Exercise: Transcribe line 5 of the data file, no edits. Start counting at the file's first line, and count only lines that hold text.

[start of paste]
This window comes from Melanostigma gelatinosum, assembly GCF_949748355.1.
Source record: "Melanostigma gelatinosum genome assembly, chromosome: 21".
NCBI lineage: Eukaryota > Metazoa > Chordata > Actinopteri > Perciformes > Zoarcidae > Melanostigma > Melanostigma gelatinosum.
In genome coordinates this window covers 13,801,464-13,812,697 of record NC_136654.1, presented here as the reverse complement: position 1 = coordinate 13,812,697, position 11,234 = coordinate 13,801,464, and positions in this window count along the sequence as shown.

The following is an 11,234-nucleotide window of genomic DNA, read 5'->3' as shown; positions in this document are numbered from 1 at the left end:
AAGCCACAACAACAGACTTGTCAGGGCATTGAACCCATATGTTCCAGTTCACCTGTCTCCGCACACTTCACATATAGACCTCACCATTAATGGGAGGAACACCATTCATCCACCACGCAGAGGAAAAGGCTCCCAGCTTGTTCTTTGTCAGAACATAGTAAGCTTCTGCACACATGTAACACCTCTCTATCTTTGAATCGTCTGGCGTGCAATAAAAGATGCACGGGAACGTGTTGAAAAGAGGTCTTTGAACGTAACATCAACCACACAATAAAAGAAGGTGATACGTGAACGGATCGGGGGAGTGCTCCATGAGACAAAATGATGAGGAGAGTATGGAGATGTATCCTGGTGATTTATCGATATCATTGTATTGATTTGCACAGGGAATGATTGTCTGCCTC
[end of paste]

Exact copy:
The following is an 11,234-nucleotide window of genomic DNA, read 5'->3' as shown; positions in this document are numbered from 1 at the left end: